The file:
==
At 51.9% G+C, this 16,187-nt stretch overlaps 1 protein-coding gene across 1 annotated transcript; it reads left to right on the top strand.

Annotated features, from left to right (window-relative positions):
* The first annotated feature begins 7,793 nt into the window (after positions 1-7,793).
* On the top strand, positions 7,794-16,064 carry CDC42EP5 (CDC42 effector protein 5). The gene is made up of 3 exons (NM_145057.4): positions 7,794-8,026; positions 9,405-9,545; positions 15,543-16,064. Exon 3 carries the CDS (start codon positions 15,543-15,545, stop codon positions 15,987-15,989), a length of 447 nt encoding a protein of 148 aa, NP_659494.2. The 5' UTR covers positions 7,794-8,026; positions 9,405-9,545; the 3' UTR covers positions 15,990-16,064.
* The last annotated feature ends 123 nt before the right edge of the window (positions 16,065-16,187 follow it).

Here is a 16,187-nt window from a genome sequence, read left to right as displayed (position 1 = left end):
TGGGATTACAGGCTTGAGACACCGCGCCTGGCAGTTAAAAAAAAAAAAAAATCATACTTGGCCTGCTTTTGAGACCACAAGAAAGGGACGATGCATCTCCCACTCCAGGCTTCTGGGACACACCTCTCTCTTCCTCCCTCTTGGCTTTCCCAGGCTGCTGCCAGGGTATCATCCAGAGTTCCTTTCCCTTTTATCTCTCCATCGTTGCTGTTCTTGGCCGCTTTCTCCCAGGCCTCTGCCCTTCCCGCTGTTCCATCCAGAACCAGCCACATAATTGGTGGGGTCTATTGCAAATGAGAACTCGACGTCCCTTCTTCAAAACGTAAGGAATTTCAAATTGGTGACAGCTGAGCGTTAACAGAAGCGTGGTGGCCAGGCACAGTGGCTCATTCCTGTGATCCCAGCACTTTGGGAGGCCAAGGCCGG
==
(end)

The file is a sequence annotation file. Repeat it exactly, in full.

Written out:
At 51.9% G+C, this 16,187-nt stretch overlaps 1 protein-coding gene across 1 annotated transcript; it reads left to right on the top strand.

Annotated features, from left to right (window-relative positions):
* The first annotated feature begins 7,793 nt into the window (after positions 1-7,793).
* On the top strand, positions 7,794-16,064 carry CDC42EP5 (CDC42 effector protein 5). The gene is made up of 3 exons (NM_145057.4): positions 7,794-8,026; positions 9,405-9,545; positions 15,543-16,064. Exon 3 carries the CDS (start codon positions 15,543-15,545, stop codon positions 15,987-15,989), a length of 447 nt encoding a protein of 148 aa, NP_659494.2. The 5' UTR covers positions 7,794-8,026; positions 9,405-9,545; the 3' UTR covers positions 15,990-16,064.
* The last annotated feature ends 123 nt before the right edge of the window (positions 16,065-16,187 follow it).

Here is a 16,187-nt window from a genome sequence, read left to right as displayed (position 1 = left end):
TGGGATTACAGGCTTGAGACACCGCGCCTGGCAGTTAAAAAAAAAAAAAAATCATACTTGGCCTGCTTTTGAGACCACAAGAAAGGGACGATGCATCTCCCACTCCAGGCTTCTGGGACACACCTCTCTCTTCCTCCCTCTTGGCTTTCCCAGGCTGCTGCCAGGGTATCATCCAGAGTTCCTTTCCCTTTTATCTCTCCATCGTTGCTGTTCTTGGCCGCTTTCTCCCAGGCCTCTGCCCTTCCCGCTGTTCCATCCAGAACCAGCCACATAATTGGTGGGGTCTATTGCAAATGAGAACTCGACGTCCCTTCTTCAAAACGTAAGGAATTTCAAATTGGTGACAGCTGAGCGTTAACAGAAGCGTGGTGGCCAGGCACAGTGGCTCATTCCTGTGATCCCAGCACTTTGGGAGGCCAAGGCCGG